Year of Publication
Doctor of Philosophy (PhD)
Agriculture, Food and Environment
Dr. Michael J. Sharkey
Parasitoid wasps are hyperdiverse, with current estimates suggesting that they may account for up to 20% of all insect species. Though their ecological significance and their importance in integrated pest management cannot be denied, these taxa remain understudied and, due to their small size, are often overlooked. However, recent advances in molecular techniques are helping to reverse this trend by providing tools which scientists can use to better understand species limits and host interactions.
Parasitoid wasps are often morphologically cryptic and their accurate delimitation requires the analysis of DNA sequence data from fast-evolving genes in addition to morphological characters. The research presented here demonstrates the utility of a new molecular locus in species delimitation. Also, a morphological key to the species of a genus occurring in America, north of Mexico is presented.
The interactions between parasitoid wasps and their hosts are highly complex. On the wasp side, it involves the production venom, which likely contains bountiful natural resources. In this study, the venom proteins of wasps of the genus Megarhyssa (Hymenoptera: Ichneumonidae) are identified. Putative functions are assigned to these proteins and possible applications are discussed. One of the proteins identified is the enzyme, laccase, which is associated with the degradation and digestion of wood. The sequence of the gene coding for this laccase was analyzed and used to create recombinant proteins in a baculovirus-insect cell expression system. Future work investigating this enzyme is necessary to determine its activity against the plant cell wall.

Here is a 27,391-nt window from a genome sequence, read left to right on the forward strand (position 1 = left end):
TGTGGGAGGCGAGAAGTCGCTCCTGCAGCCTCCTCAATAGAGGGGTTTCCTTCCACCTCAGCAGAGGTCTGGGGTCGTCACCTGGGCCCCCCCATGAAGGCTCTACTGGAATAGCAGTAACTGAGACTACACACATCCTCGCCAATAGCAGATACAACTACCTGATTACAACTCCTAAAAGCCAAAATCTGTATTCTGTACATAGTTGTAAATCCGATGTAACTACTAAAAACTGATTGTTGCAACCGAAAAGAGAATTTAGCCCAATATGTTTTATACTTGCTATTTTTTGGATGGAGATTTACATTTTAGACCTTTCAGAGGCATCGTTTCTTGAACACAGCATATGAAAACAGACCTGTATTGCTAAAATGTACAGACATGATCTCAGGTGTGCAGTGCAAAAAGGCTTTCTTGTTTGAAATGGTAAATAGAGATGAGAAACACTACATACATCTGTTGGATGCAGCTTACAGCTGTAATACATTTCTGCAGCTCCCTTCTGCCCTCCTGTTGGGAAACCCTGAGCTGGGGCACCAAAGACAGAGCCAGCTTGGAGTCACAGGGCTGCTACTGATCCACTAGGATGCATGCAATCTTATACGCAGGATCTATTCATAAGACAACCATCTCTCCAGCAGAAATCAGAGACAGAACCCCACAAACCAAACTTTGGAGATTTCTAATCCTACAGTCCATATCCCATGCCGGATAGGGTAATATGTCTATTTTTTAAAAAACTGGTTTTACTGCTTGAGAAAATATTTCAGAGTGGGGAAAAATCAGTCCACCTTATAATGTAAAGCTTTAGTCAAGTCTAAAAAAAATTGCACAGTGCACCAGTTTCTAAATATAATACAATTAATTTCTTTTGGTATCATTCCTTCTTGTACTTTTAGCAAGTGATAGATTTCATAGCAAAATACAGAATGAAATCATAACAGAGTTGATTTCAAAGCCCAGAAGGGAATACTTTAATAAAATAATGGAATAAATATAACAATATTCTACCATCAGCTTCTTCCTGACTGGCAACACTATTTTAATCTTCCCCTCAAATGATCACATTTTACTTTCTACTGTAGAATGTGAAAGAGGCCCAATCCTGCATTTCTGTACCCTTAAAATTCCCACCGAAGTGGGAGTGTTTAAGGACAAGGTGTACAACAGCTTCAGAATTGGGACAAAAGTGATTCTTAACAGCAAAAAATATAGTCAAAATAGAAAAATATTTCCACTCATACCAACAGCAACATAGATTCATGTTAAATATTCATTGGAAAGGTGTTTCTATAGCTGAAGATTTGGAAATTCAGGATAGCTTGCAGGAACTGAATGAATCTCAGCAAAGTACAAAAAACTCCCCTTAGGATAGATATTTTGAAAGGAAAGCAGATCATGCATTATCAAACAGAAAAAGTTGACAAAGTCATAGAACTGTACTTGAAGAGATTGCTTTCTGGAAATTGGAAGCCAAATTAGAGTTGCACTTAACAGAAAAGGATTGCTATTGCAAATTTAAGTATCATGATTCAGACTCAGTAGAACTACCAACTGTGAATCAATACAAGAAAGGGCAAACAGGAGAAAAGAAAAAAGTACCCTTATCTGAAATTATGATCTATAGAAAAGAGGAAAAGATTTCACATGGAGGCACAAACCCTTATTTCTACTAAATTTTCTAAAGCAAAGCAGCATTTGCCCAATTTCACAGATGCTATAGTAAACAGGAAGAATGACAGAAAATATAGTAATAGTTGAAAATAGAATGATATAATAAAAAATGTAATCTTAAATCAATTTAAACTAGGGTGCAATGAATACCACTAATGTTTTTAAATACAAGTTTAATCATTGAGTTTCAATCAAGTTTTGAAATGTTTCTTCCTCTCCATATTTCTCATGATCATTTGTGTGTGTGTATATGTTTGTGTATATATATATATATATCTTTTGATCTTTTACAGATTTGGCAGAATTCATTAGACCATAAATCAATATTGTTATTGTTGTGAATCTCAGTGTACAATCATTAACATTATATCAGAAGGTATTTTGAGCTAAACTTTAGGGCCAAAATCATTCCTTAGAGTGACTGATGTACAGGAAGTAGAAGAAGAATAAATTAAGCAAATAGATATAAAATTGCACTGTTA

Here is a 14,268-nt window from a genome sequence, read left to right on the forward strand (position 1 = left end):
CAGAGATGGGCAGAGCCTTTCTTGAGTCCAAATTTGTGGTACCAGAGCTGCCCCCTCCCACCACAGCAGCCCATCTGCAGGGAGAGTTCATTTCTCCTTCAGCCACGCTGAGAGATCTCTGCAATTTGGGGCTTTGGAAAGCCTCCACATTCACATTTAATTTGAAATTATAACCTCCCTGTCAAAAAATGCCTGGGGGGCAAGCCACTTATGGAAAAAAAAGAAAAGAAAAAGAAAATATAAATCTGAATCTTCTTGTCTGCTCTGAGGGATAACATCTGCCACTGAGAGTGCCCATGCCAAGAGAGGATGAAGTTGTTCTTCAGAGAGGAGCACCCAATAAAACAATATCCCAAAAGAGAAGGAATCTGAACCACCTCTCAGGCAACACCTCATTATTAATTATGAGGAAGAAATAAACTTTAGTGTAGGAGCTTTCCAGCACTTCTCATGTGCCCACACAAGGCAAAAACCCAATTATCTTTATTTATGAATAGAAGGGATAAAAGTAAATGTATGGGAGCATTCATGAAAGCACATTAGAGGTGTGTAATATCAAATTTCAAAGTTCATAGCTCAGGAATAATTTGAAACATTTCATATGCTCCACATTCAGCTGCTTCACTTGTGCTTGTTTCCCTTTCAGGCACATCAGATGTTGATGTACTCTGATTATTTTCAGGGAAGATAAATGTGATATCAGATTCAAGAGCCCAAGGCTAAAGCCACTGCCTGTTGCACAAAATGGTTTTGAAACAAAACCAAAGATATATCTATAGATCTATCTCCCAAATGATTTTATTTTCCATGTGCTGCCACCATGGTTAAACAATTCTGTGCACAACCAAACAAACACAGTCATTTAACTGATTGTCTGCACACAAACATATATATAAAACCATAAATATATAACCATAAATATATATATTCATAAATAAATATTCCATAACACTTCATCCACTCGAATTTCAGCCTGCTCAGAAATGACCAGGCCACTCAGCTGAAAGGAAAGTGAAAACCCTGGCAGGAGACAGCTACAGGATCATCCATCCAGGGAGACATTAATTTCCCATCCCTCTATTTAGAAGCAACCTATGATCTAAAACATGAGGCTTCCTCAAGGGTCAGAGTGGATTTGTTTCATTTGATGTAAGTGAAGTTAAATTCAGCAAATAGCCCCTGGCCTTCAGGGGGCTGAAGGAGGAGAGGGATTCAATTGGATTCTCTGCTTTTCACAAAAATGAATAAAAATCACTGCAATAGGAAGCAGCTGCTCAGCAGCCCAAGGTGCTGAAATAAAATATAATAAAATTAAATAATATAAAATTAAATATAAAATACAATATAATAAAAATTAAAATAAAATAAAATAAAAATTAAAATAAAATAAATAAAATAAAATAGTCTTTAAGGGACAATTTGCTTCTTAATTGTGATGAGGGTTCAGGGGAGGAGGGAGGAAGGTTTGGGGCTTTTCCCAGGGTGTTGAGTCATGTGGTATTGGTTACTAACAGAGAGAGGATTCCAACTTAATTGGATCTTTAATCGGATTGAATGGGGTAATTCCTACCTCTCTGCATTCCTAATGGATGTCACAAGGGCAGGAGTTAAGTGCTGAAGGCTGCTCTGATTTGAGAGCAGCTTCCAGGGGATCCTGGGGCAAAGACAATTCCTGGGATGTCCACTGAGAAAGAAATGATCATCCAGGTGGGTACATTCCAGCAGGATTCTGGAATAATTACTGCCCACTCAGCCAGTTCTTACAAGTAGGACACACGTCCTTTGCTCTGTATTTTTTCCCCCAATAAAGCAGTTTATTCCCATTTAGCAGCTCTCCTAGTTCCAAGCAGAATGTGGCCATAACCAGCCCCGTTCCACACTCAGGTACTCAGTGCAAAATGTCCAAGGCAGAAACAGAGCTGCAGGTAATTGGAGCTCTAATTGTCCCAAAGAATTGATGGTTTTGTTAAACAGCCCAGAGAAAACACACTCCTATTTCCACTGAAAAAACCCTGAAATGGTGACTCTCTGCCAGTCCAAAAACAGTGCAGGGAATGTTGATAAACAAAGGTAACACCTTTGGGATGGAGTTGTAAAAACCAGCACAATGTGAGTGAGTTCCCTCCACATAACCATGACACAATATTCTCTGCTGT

The research presented here provides insight into the identification and venom composition of ichneumonid wasps. The results contribute to our knowledge of this understudied taxon and indicate that there is much to be gained from further research in this field which will become increasingly practicable as molecular techniques advance and become more affordable.
Digital Object Identifier (DOI)
Pook, Victoria G., "INVESTIGATING ICHNEUMONIDAE: INSIGHTS INTO SPECIES IDENTIFICATION AND VENOM COMPOSITION" (2016). Theses and Dissertations--Entomology. 28.